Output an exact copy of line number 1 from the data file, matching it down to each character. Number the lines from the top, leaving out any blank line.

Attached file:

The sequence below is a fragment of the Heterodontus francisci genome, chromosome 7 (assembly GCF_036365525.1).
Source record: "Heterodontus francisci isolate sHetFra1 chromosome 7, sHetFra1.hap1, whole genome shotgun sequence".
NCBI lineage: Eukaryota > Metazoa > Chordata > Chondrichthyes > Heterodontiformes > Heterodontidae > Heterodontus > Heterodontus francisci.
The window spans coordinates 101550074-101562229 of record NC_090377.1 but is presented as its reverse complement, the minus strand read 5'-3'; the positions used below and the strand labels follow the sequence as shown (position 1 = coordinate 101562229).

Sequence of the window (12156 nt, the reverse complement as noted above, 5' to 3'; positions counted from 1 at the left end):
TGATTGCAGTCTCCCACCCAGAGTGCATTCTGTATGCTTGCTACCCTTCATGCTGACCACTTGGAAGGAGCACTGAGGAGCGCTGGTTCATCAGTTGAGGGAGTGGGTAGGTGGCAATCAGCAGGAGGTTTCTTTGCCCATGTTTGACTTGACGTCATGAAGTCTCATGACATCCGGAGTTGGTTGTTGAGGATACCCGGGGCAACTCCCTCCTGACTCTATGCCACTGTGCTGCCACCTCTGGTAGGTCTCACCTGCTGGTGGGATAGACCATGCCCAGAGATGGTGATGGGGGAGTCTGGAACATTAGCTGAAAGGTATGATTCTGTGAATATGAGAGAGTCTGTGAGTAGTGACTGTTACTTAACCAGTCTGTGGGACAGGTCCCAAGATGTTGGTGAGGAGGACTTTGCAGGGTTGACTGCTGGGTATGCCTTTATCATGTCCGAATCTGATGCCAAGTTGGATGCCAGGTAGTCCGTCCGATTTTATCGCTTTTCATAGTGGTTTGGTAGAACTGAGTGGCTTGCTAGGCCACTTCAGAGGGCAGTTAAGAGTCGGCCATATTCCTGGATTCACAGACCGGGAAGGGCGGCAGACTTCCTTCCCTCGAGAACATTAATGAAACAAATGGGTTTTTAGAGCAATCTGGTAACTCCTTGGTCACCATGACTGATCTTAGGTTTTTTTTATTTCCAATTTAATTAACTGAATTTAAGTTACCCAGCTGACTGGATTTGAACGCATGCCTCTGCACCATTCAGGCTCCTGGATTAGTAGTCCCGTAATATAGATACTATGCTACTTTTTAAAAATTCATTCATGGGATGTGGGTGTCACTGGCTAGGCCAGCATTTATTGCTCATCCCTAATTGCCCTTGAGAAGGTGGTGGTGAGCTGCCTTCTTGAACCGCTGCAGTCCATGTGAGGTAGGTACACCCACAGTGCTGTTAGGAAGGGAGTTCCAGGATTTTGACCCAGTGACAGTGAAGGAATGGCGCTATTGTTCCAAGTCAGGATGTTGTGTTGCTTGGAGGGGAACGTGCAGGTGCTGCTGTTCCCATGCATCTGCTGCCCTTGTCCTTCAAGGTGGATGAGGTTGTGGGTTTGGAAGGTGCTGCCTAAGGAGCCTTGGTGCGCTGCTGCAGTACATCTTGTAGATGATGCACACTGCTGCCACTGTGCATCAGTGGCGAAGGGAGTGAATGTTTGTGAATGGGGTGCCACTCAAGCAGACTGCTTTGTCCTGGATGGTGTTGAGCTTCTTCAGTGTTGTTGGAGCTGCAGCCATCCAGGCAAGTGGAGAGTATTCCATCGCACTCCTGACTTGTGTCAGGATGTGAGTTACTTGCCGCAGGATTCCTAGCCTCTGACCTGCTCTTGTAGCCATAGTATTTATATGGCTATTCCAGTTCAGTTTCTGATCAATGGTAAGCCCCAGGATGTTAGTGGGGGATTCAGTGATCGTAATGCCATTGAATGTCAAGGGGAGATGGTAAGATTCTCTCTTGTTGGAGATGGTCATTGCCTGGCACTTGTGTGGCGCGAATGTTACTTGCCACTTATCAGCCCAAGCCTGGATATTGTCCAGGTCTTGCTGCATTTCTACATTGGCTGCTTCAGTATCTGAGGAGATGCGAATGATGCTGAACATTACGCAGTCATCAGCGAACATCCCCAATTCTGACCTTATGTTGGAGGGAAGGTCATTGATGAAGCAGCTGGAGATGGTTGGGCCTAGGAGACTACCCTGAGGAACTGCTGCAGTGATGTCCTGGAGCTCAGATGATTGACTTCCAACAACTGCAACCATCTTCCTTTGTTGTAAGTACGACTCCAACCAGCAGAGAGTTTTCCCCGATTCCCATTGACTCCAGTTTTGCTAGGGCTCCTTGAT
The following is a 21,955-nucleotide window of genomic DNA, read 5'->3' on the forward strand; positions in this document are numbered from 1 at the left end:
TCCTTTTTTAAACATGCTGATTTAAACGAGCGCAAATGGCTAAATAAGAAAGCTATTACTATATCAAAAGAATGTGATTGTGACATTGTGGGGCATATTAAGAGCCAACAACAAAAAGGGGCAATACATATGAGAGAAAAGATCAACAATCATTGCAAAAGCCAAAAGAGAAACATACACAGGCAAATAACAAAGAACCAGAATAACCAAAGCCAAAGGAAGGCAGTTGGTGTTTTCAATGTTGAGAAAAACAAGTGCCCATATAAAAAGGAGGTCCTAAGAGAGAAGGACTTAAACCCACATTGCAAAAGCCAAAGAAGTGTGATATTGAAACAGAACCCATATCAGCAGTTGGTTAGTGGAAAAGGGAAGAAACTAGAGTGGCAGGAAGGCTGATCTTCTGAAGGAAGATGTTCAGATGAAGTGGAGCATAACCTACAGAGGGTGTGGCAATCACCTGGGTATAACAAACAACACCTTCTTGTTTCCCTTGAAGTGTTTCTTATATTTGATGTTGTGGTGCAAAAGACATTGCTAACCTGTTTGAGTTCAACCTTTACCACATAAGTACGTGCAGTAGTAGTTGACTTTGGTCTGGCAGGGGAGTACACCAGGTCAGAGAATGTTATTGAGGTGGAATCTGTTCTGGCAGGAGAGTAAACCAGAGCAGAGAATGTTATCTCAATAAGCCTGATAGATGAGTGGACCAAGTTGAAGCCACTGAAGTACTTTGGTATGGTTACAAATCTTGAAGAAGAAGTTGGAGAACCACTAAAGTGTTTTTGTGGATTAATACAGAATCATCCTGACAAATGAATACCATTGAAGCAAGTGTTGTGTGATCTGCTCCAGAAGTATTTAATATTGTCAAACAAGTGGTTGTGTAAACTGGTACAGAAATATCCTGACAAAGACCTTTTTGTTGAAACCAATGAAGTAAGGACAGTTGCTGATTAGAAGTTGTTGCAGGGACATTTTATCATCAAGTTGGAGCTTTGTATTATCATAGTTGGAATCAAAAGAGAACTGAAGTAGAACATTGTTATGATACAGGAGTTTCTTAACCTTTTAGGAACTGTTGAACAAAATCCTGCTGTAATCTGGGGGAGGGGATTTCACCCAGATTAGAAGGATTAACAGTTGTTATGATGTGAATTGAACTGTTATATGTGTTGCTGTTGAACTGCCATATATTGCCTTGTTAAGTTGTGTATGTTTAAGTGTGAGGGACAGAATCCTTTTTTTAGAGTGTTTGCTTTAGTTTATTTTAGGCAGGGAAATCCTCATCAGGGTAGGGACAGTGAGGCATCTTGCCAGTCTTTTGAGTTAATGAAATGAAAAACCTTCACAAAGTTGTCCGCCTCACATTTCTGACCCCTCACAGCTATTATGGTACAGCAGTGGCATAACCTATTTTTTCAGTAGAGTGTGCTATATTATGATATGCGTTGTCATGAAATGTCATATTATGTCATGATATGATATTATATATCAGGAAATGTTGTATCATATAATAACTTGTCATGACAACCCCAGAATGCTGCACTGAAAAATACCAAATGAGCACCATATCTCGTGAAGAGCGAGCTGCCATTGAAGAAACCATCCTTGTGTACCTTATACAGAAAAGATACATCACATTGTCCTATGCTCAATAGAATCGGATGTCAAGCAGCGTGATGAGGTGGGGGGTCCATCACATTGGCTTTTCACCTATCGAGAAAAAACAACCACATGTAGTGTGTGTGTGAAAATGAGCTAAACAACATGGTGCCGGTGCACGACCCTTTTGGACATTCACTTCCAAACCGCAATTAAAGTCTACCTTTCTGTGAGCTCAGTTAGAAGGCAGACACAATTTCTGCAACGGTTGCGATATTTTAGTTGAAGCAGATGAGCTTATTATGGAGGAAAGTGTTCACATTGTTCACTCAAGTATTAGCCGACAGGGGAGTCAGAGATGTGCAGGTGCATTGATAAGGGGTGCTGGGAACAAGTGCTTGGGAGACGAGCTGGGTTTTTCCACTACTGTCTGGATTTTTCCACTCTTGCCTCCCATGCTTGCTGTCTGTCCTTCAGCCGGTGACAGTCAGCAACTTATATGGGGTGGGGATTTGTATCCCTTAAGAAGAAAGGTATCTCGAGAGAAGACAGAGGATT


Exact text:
The sequence below is a fragment of the Heterodontus francisci genome, chromosome 7 (assembly GCF_036365525.1).